Co-ownership of real property occurs where two or more people are jointly registered proprietors of land, either as joint tenants or as tenants in common. While it may seem reasonable to assume that a co-owner is free to deal with their property as they choose, this is not always the case.

Relevant circumstances

If co-owners are unable to agree whether jointly owned property should be sold or transferred, the co-owner(s) wishing to sell the property may commence proceedings in the Supreme Court under section 66G of the Conveyancing Act 1919 (NSW). This section empowers the Supreme Court to (among other things) order the transfer or sale of a property.

When such orders are made the co-owners' interests in the property are vested in trustees that are proposed by the parties and/or appointed by the Court. A number of factors are taken into account when the Court considers and appoints trustees, which will usually be addressed by the party seeking the appointment and sale. Once appointed, the trustees will then engage conveyancing lawyers and a real estate agent to sell the property as the co-owners would have done, had they been in agreement.


While the Court can refuse to make orders under section 66G, it is an established principle that co-owners are entitled to an order almost as of right, particularly so if they hold a sizeable share in the property. Orders are usually always made unless there are circumstances which would make the appointment and sale unfair on the other parties. The onus of proving a relevant unfairness rests with the co-owner resisting the sale. There are only limited circumstances where the Court would refuse to order a sale.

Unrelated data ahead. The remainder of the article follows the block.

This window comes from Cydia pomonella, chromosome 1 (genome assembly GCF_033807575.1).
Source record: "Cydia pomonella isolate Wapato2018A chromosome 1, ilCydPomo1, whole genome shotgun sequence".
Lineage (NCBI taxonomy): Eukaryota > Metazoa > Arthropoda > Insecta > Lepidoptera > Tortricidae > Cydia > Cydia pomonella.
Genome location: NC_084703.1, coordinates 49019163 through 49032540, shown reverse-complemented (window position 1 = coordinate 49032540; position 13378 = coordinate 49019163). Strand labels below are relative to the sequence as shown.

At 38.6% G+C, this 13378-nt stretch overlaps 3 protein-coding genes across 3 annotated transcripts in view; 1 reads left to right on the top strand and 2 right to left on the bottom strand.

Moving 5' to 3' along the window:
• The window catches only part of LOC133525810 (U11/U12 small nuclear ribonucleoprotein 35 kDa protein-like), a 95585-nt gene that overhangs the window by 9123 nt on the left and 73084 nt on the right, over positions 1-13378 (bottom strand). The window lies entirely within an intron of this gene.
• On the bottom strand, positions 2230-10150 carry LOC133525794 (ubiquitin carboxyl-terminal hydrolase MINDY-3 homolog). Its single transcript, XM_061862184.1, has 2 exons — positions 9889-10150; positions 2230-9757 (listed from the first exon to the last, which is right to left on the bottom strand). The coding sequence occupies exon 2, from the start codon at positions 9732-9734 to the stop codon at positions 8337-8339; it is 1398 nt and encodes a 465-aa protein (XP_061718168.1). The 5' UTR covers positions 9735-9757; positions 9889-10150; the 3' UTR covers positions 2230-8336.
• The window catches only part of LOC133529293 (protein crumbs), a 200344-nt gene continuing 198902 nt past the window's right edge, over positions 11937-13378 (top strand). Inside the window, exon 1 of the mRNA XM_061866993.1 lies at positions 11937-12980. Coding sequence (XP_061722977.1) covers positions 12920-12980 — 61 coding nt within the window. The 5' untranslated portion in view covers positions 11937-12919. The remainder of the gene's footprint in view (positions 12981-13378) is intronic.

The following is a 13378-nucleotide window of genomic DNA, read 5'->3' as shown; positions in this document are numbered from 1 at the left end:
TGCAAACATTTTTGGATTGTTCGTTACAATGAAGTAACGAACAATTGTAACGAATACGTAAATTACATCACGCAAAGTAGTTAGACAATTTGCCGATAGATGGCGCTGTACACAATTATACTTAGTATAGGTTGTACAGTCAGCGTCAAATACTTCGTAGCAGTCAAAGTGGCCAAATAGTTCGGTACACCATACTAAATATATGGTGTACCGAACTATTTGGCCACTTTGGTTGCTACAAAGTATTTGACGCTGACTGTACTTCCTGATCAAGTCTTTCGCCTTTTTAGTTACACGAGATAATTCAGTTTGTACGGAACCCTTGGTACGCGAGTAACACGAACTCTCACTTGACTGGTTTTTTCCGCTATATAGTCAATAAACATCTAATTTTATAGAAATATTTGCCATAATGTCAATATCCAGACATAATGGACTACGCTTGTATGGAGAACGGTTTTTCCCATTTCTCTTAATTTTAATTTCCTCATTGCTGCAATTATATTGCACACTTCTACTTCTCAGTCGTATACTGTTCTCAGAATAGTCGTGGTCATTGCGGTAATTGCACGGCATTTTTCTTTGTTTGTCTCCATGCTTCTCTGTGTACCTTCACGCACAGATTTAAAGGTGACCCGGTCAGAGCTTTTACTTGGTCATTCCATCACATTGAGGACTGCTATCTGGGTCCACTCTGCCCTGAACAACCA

Once the sale is concluded, with the trustees stepping into the owners' shoes to market and sell the property, the proceeds (less sale expenses and any costs owing to the trustees) are paid to the parties as agreed or as ordered by the Court or, alternatively, into a trust account pending the resolution of any disagreement as to the parties' entitlement to the sale proceeds.

If you find yourself in a situation where you are in a dispute regarding jointly owned property, our specialist property lawyers can help.

The content of this article is intended to provide a general guide to the subject matter. Specialist advice should be sought about your specific circumstances.